Welcome to the age of behavioral addiction – an age in which half the American population is addicted to at least one behavior. We obsess over our emails, Instagram likes and Facebook feeds; we binge on TV episodes and YouTube videos; we work longer hours each year; and we spend an average of three hours each day using our smart phones.
Smartphones are becoming the drug of choice for teens.
Silicon Valley is engineering phones, apps, social media to get users hooked and to shape thoughts, feelings and actions. The smartphone is a slot machine.
Companies are working hard to check in constantly and to make money. Brain hacking works by boosting fear, anxiety and loneliness. These are the by-products in this game to claim your attention at all costs.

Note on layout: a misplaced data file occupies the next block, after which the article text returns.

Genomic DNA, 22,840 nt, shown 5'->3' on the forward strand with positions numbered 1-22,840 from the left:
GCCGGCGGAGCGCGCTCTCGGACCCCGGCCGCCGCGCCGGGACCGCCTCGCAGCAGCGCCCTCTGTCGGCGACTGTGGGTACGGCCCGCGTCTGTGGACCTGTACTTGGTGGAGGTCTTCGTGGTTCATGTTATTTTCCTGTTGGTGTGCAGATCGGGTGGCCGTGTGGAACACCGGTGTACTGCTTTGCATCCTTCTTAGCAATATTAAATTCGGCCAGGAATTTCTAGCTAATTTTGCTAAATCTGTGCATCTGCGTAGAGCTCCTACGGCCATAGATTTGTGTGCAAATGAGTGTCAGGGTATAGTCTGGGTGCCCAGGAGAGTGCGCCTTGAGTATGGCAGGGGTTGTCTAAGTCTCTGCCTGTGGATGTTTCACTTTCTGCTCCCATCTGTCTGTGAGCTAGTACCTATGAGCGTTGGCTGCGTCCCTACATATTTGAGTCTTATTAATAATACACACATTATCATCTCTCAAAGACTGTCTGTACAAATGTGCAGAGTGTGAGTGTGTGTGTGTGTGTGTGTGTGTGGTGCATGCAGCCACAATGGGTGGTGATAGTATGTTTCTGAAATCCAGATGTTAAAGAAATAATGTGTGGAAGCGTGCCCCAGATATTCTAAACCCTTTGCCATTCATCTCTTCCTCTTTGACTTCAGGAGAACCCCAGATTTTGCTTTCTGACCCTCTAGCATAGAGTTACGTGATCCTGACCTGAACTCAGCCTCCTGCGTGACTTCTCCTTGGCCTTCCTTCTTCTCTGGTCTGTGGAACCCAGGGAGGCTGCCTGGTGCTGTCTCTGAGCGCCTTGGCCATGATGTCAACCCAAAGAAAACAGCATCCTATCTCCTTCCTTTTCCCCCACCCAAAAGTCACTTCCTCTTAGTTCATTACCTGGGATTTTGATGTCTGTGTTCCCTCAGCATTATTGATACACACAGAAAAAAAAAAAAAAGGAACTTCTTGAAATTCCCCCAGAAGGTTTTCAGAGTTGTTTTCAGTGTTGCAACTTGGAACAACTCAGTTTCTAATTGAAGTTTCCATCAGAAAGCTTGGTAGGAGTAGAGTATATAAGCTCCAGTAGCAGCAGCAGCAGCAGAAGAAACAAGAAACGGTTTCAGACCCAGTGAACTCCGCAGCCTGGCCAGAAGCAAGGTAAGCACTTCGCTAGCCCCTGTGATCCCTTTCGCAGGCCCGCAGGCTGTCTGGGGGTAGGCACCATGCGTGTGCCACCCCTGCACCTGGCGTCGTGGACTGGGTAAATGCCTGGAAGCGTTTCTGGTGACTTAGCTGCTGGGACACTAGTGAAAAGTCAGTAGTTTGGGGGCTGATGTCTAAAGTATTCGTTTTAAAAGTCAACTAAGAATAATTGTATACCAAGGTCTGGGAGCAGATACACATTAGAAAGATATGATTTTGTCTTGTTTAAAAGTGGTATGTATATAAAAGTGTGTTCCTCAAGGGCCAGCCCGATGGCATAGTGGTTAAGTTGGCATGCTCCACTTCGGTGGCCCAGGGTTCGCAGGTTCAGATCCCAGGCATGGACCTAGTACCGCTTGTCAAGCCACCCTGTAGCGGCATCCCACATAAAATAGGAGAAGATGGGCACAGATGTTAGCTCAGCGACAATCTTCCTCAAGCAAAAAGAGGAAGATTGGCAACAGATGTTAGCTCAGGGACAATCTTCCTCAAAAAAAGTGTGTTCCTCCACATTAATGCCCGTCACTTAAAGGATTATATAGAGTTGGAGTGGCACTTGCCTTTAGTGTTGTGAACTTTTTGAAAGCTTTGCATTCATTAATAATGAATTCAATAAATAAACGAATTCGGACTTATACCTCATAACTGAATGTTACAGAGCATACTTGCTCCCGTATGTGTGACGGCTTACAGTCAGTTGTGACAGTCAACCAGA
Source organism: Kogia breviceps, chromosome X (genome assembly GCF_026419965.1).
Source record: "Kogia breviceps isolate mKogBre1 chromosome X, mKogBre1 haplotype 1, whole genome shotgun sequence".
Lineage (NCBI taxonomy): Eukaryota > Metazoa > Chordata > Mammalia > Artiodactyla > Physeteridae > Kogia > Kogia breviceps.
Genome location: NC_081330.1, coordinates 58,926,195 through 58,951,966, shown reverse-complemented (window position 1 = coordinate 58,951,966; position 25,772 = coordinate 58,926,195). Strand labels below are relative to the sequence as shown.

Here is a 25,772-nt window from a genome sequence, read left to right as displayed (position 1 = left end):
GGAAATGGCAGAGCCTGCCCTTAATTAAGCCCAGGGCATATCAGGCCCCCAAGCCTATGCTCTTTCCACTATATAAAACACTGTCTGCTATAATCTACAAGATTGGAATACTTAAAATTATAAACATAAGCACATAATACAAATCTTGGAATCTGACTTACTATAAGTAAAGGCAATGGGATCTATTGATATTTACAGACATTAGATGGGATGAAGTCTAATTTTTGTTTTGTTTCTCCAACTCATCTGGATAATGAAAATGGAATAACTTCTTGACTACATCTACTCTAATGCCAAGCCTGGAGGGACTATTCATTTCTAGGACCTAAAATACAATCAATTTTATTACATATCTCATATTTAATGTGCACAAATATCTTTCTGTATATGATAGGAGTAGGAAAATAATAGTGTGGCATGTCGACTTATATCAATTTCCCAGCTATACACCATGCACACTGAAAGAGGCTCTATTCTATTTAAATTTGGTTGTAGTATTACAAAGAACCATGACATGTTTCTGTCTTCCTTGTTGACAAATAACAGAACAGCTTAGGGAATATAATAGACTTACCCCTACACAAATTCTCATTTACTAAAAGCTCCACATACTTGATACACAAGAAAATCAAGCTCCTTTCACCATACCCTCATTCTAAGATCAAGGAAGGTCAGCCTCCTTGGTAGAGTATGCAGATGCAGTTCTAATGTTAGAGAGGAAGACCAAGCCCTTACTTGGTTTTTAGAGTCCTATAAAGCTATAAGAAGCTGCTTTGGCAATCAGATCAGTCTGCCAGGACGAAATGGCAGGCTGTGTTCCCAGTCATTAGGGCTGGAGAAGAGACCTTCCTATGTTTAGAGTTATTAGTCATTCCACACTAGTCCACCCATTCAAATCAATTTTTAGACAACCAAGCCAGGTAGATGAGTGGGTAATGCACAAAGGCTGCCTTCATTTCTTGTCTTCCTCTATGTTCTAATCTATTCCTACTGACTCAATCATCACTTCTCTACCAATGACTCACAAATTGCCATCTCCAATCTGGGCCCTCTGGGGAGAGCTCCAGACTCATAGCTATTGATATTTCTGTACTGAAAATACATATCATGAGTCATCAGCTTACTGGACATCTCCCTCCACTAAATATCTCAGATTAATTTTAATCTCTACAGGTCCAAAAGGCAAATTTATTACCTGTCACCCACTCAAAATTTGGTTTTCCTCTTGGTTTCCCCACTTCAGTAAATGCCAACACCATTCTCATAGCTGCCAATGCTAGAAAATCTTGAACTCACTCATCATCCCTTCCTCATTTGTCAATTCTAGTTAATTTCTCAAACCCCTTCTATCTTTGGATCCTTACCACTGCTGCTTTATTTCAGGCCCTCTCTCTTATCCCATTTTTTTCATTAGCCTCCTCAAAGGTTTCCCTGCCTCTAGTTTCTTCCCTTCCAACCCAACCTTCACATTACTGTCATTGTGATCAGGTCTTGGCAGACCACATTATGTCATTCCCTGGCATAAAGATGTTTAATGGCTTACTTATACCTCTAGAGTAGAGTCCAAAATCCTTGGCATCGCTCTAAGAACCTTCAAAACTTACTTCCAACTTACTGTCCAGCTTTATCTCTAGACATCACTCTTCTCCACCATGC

Addiction is no accident. Brain hacking is the dopamine lab according to Tristan Harris, former Product Philosopher at Google until he quit in 2016. Harris studied how technology affects billions of people’s attention, wellbeing and behavior.
In January 2010 at an Apple event, Steve Jobs admitted that he refused to let his kids use the iPad. New York Times journalist Nick Bilton discovered that other tech giants imposed similar restrictions.